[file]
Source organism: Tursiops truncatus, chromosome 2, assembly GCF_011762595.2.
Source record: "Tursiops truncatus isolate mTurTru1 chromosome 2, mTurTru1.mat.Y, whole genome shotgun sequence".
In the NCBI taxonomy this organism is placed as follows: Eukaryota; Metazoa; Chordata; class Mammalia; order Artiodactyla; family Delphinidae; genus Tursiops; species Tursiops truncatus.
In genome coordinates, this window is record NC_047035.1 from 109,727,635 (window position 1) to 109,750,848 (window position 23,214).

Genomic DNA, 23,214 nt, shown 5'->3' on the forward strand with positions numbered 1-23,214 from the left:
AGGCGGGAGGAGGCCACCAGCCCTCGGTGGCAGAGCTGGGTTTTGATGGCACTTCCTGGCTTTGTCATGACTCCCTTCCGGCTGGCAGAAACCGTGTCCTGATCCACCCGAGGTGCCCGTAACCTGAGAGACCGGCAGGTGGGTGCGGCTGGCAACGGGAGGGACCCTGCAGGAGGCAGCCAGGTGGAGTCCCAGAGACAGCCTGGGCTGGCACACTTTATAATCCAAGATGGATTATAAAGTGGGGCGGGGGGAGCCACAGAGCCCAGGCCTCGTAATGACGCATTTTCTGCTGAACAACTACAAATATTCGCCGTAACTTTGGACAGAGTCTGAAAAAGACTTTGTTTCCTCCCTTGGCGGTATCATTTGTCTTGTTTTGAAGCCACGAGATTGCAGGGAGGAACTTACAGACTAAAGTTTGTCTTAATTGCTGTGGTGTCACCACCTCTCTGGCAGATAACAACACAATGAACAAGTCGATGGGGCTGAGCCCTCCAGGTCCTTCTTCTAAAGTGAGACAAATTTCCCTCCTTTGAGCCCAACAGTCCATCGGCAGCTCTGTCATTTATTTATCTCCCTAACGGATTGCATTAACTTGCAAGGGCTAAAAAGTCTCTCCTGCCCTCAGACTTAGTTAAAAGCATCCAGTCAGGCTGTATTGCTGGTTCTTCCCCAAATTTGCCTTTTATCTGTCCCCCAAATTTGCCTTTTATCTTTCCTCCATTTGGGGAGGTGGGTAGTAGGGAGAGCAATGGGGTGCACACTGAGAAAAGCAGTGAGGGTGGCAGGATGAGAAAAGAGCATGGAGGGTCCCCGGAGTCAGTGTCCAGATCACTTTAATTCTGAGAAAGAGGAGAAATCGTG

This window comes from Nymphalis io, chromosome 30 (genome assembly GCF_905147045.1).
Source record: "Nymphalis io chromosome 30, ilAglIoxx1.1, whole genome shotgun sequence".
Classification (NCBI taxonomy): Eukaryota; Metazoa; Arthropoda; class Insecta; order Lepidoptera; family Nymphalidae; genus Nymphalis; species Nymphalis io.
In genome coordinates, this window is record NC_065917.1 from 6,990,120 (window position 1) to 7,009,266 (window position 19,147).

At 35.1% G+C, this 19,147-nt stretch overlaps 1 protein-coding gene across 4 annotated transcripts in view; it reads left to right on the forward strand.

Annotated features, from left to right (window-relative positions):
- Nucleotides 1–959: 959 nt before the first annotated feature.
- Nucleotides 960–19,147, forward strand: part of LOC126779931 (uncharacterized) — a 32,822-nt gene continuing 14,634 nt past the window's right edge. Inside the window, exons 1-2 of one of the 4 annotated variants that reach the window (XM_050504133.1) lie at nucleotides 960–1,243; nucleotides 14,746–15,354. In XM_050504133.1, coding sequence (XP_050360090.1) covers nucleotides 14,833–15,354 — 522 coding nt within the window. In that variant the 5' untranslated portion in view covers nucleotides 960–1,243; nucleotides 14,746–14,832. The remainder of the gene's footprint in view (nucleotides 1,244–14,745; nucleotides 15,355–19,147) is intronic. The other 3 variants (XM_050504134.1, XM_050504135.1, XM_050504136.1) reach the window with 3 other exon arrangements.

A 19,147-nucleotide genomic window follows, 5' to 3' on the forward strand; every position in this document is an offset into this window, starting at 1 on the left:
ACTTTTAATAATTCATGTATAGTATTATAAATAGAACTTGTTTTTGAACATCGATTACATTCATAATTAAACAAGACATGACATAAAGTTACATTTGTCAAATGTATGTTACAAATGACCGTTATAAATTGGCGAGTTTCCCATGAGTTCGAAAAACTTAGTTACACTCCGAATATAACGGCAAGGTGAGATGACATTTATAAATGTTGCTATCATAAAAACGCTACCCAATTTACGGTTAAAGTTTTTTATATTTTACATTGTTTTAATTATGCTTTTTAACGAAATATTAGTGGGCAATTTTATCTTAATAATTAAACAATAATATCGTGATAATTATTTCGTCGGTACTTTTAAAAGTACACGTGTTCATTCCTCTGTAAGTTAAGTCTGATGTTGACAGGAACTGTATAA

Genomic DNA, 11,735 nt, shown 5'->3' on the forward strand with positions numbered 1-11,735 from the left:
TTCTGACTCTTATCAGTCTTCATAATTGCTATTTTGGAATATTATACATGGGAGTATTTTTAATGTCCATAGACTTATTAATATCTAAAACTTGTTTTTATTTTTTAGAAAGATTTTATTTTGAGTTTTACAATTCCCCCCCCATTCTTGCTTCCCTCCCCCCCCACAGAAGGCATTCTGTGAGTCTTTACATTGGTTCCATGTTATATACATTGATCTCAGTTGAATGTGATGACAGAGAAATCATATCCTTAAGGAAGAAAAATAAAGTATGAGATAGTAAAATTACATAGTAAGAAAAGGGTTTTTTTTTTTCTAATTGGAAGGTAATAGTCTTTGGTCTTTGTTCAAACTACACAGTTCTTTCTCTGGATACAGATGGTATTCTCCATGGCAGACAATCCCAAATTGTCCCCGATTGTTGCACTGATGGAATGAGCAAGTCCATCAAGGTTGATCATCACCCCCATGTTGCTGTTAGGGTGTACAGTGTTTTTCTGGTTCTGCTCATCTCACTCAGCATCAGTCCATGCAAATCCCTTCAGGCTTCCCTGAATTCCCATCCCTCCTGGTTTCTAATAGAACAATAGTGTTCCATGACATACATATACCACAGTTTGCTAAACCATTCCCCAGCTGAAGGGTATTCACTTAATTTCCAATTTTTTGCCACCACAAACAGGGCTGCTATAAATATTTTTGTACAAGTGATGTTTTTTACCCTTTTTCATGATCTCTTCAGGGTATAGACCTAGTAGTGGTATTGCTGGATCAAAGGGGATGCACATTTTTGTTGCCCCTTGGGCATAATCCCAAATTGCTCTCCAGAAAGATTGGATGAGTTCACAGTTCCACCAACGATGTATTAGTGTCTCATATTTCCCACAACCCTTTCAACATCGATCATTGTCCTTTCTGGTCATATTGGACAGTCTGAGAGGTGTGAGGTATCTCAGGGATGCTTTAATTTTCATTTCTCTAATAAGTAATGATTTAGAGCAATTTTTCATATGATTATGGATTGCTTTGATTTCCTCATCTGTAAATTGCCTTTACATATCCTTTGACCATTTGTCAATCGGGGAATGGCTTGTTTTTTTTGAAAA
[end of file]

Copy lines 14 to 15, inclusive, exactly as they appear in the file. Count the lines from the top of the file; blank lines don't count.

- Nucleotides 960–19,147, forward strand: part of LOC126779931 (uncharacterized) — a 32,822-nt gene continuing 14,634 nt past the window's right edge. Inside the window, exons 1-2 of one of the 4 annotated variants that reach the window (XM_050504133.1) lie at nucleotides 960–1,243; nucleotides 14,746–15,354. In XM_050504133.1, coding sequence (XP_050360090.1) covers nucleotides 14,833–15,354 — 522 coding nt within the window. In that variant the 5' untranslated portion in view covers nucleotides 960–1,243; nucleotides 14,746–14,832. The remainder of the gene's footprint in view (nucleotides 1,244–14,745; nucleotides 15,355–19,147) is intronic. The other 3 variants (XM_050504134.1, XM_050504135.1, XM_050504136.1) reach the window with 3 other exon arrangements.

A 19,147-nucleotide genomic window follows, 5' to 3' on the forward strand; every position in this document is an offset into this window, starting at 1 on the left: